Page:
Well-developed hammertoes are distinctive due to the abnormal bent shape of the toe. However, there are many other common symptoms. Some symptoms may be present before the toe becomes overly bent or fixed in the contracted position. Often, before the toe becomes permanently contracted, there will be pain or irritation over the top of the toe, particularly over the joint. The symptoms are pronounced while wearing shoes due to the top of the toe rubbing against the upper portion of the shoe. Often, there is a significant amount of friction between the toe and the shoe or between the toe and the toes on either side of it. The corns may be soft or hard, depending on their location and age. The affected toe may also appear red with irritated skin. In more severe cases, blisters or open sores may form. Those with diabetes should take extra care if they develop any of these symptoms, as they could lead to further complications.
Conservative treatment for hammertoes
Although many patients ultimately require surgery to correct hammertoe symptoms, some may benefit from conservative, non-surgical treatments first. Conservative therapies may also delay the need for surgery when implemented early enough.
Conservative treatments for hammertoes may include:
Changing your shoes
One of the first steps to take in treating hammertoes is to change your shoes. Shoes with a roomy toe box, allowing room for the toes without squeezing or hitting the end of the shoes, will help relieve pressure on the toes. Shoes with pointed or narrow toes, shoes that are too short, or heels over two inches in height all increase the likelihood of developing hammertoes.
Corn and callus pads
Over-the-counter pads designed specifically for corns and calluses may be placed over irritated skin on the tops or sides of the affected toes. However, your podiatrist may suggest a specific type, brand, or method of use. These pads won’t repair or reverse hammertoes, but they may increase comfort and prevent the associated corns and calluses from worsening.
Medications and injections
Some patients may find relief from pain and discomfort associated with hammertoes by taking nonsteroidal anti-inflammatory drugs (NSAIDs) such as ibuprofen or naproxen or with corticosteroid injections. Before taking NSAIDs or any other medications, speak with your podiatrist to ensure that you are taking the correct dose, don’t have any medication interactions, and to ensure that you are healthy enough to take these medications.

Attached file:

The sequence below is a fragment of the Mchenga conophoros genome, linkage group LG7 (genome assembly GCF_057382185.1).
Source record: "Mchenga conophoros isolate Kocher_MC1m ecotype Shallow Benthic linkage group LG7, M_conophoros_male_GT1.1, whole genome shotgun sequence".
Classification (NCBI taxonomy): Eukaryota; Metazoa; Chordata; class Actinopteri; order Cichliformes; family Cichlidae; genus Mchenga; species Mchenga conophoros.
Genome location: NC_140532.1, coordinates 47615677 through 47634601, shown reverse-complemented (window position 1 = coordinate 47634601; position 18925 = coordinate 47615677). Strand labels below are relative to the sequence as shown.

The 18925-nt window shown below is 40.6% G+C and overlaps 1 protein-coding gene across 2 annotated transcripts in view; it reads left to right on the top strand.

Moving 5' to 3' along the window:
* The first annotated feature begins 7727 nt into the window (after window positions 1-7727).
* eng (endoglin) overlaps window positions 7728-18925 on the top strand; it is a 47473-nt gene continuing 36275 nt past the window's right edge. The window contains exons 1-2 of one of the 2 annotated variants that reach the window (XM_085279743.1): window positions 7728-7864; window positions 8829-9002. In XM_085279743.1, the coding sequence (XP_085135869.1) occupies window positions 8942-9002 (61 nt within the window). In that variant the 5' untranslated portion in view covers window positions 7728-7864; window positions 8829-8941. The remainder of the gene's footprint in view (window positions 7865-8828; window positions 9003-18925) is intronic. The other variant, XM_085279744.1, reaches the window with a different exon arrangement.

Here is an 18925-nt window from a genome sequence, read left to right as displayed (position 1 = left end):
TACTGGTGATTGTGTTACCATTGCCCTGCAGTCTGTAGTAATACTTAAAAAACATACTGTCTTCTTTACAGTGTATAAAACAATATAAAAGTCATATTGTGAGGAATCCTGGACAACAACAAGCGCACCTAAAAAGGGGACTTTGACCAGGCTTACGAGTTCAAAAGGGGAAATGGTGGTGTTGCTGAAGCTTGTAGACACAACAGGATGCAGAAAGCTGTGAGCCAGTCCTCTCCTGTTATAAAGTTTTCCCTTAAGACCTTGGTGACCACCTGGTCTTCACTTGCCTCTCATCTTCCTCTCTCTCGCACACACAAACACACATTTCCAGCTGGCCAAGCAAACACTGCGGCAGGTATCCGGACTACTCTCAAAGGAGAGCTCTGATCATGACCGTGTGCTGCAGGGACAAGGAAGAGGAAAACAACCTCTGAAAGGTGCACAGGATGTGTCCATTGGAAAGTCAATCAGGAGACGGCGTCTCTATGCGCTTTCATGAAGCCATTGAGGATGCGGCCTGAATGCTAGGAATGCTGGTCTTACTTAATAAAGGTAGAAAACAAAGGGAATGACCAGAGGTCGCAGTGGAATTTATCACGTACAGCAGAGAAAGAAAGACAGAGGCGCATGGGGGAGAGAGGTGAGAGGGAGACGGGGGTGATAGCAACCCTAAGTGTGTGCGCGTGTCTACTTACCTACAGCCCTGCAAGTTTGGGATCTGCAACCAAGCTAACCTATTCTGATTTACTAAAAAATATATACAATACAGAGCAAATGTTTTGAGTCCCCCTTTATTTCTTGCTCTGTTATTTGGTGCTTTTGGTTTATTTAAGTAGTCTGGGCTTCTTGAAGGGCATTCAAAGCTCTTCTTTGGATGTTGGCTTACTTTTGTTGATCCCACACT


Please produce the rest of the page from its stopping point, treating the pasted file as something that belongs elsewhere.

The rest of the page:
Orthotics, splinting, and strapping
Your podiatrist may also suggest custom orthotics to fit into your shoes and correct or improve the biomechanical function of your feet and toes. In addition to orthotics, a special splint or strap may be suggested to realign or straighten the affected toe.
Surgery for hammertoe correction
If conservative measures fail to provide relief, or if your hammertoe is in advanced stages with rigidity and a significant amount of pain, surgery may be required. Some patients also require surgery if they have open sores or wounds related to their hammertoe. For patients who also suffer from bunions, a combined procedure may be appropriate, addressing both conditions within the same surgery. Recovery time will vary from patient to patient, depending on the extent of the surgical repair and other conditions that may also be present.
Can hammertoe be prevented?
Although the feet naturally change over time, and abnormalities like hammertoes may be hereditary for some patients, steps may be taken to prevent their development in the first place. Just as better fitting shoes are a treatment, they are also a preventative measure for hammertoes. In addition, your podiatrist may suggest orthotics to improve the biomechanics of your feet in an effort to prevent the development of hammertoes or other abnormalities. Calf stretching and other exercises may also be used to reverse or treat muscle imbalances that could eventually lead to hammertoe development.
If you are suffering from hammertoes, bunions, or other foot or ankle problems, call Kansas City Foot Specialists today at (913) 338-4440 to schedule an appointment. After a thorough examination, we’ll discuss your diagnosis and treatment options in an effort to get you back on your feet as soon as possible.